Franklin was centered about 380 miles (610 kilometers) east-southeast of Chetumal, Mexico, late Sunday.
Far out in the Atlantic Ocean, a separate tropical system has a 20% chance of developing into a named storm over the next five days, the hurricane center said. It will continue to spread heavy rain and gusty winds across Mexico's Yucatan Peninsula through Tuesday before emerging over the Bay of Campeche.
By late Wednesday, forecasters in Brownsville say there will be a 30 percent chance of rain increasing to 50 percent on Thursday and then falling to 40 percent on Friday.
Tropical Storm Franklin is showing signs of strengthening as it nears the Yucatan Monday night. Global forecast models are now generally unanimous on this system failing to develop while turning northwest then north by the weekend a little east of Florida - as an "open" tropical wave. However, Cayman Islands forecasters still expected some locally heavy rains overnight with wind gusts between 12 and 18 miles per hour. Franklin could be near hurricane strength by the time it makes landfall on the eastern Yucatan. If it does become a hurricane it will be the 1st hurricane of 2017 in the Atlantic Basin. Storms of course could be strong, and will produce tremendous tropical downpours that could lead to very localized areas of flash flooding.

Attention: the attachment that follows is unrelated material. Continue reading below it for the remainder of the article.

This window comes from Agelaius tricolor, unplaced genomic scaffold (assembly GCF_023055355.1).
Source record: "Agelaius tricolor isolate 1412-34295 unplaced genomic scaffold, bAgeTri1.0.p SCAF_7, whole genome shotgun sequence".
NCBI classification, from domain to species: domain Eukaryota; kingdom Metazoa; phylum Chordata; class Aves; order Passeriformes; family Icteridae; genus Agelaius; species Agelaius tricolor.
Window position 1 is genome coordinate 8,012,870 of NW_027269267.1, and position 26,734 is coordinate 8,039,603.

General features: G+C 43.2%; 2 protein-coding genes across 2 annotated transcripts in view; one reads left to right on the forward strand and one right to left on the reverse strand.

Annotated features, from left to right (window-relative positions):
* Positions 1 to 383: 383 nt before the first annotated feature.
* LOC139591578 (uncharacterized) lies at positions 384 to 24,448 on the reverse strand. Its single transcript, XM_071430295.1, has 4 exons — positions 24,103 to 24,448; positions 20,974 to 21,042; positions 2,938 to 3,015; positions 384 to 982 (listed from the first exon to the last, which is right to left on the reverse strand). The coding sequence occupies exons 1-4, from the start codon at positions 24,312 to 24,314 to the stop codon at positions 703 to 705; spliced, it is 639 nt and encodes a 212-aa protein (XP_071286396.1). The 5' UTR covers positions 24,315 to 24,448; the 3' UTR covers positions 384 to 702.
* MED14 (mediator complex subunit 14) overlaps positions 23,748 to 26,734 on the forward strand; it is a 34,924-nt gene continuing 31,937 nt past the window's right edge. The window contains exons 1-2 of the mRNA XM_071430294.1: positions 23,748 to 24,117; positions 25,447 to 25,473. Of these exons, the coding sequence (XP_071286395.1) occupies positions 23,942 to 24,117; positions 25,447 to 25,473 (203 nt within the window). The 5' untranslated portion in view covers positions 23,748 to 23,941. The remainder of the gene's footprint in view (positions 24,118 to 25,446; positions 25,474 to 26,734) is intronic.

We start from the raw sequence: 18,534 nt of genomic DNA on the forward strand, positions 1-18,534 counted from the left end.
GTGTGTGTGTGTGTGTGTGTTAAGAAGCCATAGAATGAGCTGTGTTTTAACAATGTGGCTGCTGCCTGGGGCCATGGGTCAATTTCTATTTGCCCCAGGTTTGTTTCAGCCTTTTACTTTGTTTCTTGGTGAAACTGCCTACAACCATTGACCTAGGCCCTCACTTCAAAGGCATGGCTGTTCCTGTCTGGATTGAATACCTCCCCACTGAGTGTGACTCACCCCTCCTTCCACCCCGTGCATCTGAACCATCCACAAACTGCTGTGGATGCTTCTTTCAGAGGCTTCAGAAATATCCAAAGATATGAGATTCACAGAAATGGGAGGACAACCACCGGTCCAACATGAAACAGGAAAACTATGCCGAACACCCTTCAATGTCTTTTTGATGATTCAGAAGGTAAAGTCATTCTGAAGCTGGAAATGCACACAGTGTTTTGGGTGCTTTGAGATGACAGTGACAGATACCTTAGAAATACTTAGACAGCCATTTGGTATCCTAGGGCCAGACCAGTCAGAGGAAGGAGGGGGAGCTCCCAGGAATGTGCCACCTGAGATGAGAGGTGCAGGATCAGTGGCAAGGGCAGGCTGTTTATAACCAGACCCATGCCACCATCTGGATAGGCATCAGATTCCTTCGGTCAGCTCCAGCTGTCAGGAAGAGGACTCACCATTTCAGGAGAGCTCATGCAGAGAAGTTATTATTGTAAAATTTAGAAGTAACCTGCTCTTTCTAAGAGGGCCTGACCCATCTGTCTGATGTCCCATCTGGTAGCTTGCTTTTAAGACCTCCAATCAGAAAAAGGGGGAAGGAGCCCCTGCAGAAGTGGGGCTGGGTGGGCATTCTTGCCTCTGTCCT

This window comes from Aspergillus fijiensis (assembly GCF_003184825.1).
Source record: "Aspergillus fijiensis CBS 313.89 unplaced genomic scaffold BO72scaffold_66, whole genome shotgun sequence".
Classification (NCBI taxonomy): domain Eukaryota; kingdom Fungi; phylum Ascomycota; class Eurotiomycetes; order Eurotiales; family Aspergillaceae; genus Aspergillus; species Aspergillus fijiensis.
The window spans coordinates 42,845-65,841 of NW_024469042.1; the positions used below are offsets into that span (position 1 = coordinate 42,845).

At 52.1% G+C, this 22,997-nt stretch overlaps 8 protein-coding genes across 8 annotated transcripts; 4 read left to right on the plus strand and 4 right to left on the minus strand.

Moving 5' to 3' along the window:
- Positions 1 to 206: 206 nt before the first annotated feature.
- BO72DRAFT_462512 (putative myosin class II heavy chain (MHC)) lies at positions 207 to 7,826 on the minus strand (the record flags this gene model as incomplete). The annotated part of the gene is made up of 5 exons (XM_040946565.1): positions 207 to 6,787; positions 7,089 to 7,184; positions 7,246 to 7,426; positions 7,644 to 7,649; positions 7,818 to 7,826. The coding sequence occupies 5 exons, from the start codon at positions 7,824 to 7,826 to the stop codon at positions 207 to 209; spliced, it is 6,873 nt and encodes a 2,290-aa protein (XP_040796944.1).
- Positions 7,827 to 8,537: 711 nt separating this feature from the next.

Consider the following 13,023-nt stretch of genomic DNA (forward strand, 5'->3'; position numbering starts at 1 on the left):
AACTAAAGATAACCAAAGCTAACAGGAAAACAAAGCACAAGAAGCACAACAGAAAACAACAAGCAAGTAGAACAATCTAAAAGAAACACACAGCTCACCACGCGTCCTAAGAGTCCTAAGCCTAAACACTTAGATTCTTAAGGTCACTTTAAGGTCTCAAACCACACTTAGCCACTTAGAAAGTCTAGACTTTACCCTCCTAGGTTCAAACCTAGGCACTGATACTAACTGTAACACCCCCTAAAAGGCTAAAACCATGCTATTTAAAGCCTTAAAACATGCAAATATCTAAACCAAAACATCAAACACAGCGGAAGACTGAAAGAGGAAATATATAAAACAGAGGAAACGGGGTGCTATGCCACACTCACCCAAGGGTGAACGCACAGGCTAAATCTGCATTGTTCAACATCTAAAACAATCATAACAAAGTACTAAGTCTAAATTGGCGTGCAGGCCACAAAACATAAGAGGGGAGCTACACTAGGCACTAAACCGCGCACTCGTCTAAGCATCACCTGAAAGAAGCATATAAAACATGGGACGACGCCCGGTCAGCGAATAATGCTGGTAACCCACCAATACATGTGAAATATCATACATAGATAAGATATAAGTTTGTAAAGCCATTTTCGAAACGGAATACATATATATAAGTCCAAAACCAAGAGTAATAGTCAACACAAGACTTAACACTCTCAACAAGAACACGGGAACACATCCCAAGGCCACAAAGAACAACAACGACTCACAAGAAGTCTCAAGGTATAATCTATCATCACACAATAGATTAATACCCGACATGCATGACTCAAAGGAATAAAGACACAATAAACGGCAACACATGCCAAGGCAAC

Landfall probabilities forecast by the Colorado State team remain above average, suggesting a greater threat that a hurricane could strike the USA coastline than in recent years. We have time to track the wave of low pressure as it moves across the Atlantic, but it will need to watched closely next weekend and beyond as it approaches the USA coastline.